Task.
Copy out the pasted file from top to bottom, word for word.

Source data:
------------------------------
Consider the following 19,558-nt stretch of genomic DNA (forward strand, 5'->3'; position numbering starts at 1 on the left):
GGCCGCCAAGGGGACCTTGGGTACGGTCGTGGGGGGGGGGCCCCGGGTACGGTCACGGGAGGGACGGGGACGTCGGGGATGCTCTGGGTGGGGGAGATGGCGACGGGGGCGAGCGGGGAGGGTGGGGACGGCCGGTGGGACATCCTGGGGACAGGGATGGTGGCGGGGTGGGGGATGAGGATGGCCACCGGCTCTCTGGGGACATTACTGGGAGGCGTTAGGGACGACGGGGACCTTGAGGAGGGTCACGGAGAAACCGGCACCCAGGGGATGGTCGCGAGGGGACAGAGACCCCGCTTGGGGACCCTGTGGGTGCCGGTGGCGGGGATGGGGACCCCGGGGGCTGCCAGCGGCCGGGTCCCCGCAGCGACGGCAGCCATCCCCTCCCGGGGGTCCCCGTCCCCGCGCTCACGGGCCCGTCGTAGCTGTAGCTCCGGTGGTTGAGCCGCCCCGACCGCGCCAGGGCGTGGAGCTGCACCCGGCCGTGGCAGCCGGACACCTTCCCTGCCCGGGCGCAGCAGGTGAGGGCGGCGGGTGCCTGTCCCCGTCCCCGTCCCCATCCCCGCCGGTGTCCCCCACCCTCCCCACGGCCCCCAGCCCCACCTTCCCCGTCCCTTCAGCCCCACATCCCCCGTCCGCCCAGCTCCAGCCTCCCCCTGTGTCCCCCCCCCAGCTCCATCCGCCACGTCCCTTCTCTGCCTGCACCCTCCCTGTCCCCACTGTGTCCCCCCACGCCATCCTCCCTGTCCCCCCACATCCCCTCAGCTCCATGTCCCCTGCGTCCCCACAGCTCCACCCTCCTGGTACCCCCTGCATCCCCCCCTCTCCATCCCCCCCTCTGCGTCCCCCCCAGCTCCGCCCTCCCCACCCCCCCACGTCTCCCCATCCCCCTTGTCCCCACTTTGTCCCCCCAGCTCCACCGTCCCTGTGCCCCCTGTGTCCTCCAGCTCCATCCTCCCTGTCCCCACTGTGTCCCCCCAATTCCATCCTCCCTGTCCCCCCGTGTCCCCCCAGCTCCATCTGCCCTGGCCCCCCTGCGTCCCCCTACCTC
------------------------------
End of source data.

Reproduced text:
Consider the following 19,558-nt stretch of genomic DNA (forward strand, 5'->3'; position numbering starts at 1 on the left):
GGCCGCCAAGGGGACCTTGGGTACGGTCGTGGGGGGGGGGCCCCGGGTACGGTCACGGGAGGGACGGGGACGTCGGGGATGCTCTGGGTGGGGGAGATGGCGACGGGGGCGAGCGGGGAGGGTGGGGACGGCCGGTGGGACATCCTGGGGACAGGGATGGTGGCGGGGTGGGGGATGAGGATGGCCACCGGCTCTCTGGGGACATTACTGGGAGGCGTTAGGGACGACGGGGACCTTGAGGAGGGTCACGGAGAAACCGGCACCCAGGGGATGGTCGCGAGGGGACAGAGACCCCGCTTGGGGACCCTGTGGGTGCCGGTGGCGGGGATGGGGACCCCGGGGGCTGCCAGCGGCCGGGTCCCCGCAGCGACGGCAGCCATCCCCTCCCGGGGGTCCCCGTCCCCGCGCTCACGGGCCCGTCGTAGCTGTAGCTCCGGTGGTTGAGCCGCCCCGACCGCGCCAGGGCGTGGAGCTGCACCCGGCCGTGGCAGCCGGACACCTTCCCTGCCCGGGCGCAGCAGGTGAGGGCGGCGGGTGCCTGTCCCCGTCCCCGTCCCCATCCCCGCCGGTGTCCCCCACCCTCCCCACGGCCCCCAGCCCCACCTTCCCCGTCCCTTCAGCCCCACATCCCCCGTCCGCCCAGCTCCAGCCTCCCCCTGTGTCCCCCCCCCAGCTCCATCCGCCACGTCCCTTCTCTGCCTGCACCCTCCCTGTCCCCACTGTGTCCCCCCACGCCATCCTCCCTGTCCCCCCACATCCCCTCAGCTCCATGTCCCCTGCGTCCCCACAGCTCCACCCTCCTGGTACCCCCTGCATCCCCCCCTCTCCATCCCCCCCTCTGCGTCCCCCCCAGCTCCGCCCTCCCCACCCCCCCACGTCTCCCCATCCCCCTTGTCCCCACTTTGTCCCCCCAGCTCCACCGTCCCTGTGCCCCCTGTGTCCTCCAGCTCCATCCTCCCTGTCCCCACTGTGTCCCCCCAATTCCATCCTCCCTGTCCCCCCGTGTCCCCCCAGCTCCATCTGCCCTGGCCCCCCTGCGTCCCCCTACCTC